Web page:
Progress or Regress?

Like so many of the articles I write the impetus for this one was a conversation with a coaching colleague. When Barry called the frustration was clear in his voice. He was struggling with what he interpreted as a lack of progress with his team. I think it a generally accepted idea that all teams progress through the course of a season. Some to a higher degree than others, but does any team actually regress? I suppose one devastated by injury or suspensions might? Even then the players who remain will continue to progress won't they?

Barry ended up sending me 3 video clips of his high school team for me to review. I have done this and somewhat to my dismay ended up agreeing with Barry. His teams first game was their best game and its been a backslide ever since.  Now, quality of opponents might factor into things, but from what I could discern that isn't the case here.

I have access to a few different teams Hudl accounts so I have gone back to take a look at segments of an early season and mid-season match for a few of these teams.  I discovered that Barry's team is not the only team who it could be said has regressed from their early season play. I do not believe this depicts a complete picture of what is happening though.

A few thoughts ran through my mind as I considered this idea that a team might actually regress instead of progress as a season proceeds.

1) Because many high school teams will see stretches of playing 3 games in a week, practice time is at a premium. Recovery becomes the primary focus with maintaining skill and tactical awareness a secondary consideration.  Many teams will do nothing more than stretch on the day after a match. Perhaps get a few touches on the ball.

2) The mental grind of playing 3 matches in a span of 6 days is grueling.  How many teams allow for mental recovery between matches?  And how do they manage mental recovery?  I actually think wears on young teams more so than older experienced teams, but it is a consideration for any team.

3) Do teams peak too early?  I can remember certain teams at Shawnee where I was an assistant coach that certainly did. One team in particular comes to mind. They secured the teams first ever league title and that was it. The last 3 weeks of the season were terrible. 

4) So, setting goals might be a consideration. Set them too high and have them realistically out of reach due to a couple early season losses might see a drop off in quality of play. Or setting them too low and meeting the goals too early in the season might leave a team without a clear path to move forward on.

5) Team chemistry or lack thereof might be a consideration. Maybe to start the season everyone buys in, but as the season progresses and adversity is encountered that togetherness falters.  It might be friction between players. It might be a loss of confidence in the coach. It could be any number of things that cries out for something to reunite the team.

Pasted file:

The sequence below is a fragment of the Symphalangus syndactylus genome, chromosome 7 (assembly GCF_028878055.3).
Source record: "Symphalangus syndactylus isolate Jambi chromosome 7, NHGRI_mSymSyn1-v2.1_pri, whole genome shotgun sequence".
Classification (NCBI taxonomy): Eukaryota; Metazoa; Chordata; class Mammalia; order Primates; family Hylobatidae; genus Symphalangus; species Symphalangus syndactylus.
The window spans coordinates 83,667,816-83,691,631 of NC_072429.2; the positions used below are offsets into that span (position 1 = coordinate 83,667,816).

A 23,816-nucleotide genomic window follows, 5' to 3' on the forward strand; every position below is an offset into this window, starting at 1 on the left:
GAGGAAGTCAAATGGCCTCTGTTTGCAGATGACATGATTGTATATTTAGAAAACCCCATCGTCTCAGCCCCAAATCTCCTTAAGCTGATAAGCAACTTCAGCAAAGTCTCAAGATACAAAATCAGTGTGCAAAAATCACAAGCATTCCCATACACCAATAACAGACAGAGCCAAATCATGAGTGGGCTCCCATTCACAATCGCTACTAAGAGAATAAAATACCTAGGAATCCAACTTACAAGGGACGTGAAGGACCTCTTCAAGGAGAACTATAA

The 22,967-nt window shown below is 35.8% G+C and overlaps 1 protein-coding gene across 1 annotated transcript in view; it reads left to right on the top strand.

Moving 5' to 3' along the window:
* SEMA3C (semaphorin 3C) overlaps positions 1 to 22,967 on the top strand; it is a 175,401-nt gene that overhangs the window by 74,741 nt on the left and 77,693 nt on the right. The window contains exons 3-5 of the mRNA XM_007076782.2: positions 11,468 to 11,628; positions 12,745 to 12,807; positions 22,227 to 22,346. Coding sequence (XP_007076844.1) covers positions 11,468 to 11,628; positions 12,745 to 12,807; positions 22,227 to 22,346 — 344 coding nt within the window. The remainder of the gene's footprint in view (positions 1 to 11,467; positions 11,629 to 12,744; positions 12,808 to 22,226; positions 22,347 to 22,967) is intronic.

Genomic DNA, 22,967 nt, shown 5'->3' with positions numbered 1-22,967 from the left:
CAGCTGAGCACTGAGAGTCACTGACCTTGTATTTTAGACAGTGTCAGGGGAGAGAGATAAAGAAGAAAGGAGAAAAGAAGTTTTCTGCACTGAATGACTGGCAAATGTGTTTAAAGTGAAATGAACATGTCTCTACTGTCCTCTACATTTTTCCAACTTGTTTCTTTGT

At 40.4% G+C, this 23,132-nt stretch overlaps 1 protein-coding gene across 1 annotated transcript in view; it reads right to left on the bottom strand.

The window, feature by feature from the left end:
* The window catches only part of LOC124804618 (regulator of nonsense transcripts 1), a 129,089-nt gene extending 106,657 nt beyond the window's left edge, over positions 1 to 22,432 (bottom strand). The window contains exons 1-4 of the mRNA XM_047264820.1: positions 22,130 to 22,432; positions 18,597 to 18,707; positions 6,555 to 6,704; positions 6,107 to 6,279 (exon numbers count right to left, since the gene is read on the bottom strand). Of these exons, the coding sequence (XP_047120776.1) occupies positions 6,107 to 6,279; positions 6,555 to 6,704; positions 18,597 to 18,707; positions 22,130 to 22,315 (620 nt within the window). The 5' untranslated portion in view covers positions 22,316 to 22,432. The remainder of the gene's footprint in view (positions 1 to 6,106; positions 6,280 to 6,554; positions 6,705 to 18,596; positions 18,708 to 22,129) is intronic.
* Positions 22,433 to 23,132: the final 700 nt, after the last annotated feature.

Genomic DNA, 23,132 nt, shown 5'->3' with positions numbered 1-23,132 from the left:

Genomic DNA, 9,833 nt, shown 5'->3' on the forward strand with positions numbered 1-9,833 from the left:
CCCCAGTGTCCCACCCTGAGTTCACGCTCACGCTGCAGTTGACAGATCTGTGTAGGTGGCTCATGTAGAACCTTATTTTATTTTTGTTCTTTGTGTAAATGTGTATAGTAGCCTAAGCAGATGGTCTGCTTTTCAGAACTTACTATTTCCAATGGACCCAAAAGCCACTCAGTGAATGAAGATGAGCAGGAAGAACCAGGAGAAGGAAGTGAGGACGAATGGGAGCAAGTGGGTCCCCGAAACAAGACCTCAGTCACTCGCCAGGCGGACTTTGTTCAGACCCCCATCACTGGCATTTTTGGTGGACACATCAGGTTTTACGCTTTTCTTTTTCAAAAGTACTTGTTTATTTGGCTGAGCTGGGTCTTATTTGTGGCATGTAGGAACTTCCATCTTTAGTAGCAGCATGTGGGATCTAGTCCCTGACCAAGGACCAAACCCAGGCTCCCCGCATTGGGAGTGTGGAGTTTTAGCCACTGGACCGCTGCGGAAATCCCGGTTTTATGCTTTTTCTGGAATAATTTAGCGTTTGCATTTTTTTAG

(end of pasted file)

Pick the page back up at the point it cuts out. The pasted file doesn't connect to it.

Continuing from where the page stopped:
I imagine there are other reasons as well. As I stated earlier, these are thoughts that quickly came to mind. And frankly, reviewing film in the wee hours of the morning when I should have been sleeping doesn't lend itself to completely cognizant or cohesive trains of thought.

Today I have reviewed segments of game film from the matches of my son's team. Yeah, they looked really good that first match. Decent in their second match against a very good opponent. Then there has been some slippage in their play. Missing starters in one game was certainly a factor. Their most recent game... maybe it was just a bad game. Those do happen from time to time.

6) And I think that has to be a consideration here.  We are talking about 14-19 year old young men.  Consistency is something they strive for, but in truth performance actually often more closely resembles a roller coaster ride.  Nothing new or startling to see here. This is a teenagers life. Sometimes they are 16 years old going on 26 and other times they are 16 years old going on 6.  It's who they are ... and what they do.

7) This is why consistency in the coach is so very important. If the coach is prone to inconsistency - in his practice planning, game management, player relationships - he really cannot expect consistency from the players, can he?

This was the foundation of my advice to Barry - Be consistent with your team. Be consistent in planning practices. Do not stray from your season plan.  Be consistent with players.  Be consistent in your game management. Be that beacon your players can look for in troubled waters.

That's not to say you should not make necessary adjustments. No, what I caution against is making unnecessary adjustments. Do not panic for if you do your team will follow your lead. Trust yourself. Trust your plan.  Believe... in yourself and your team.

I have written before about the necessity of a coach to give his players his confidence. If a player knows you believe in him, he is much more likely to believe in himself.  When a player senses a coach's frustration or comes to believe the coach no longer trusts him to play, that players performance will reflect this.

Bad games... like mistakes... are opportunities to learn, to grow, to improve and become better.  Do this and then put the poor performance behind you moving forward with confidence to the next match. 

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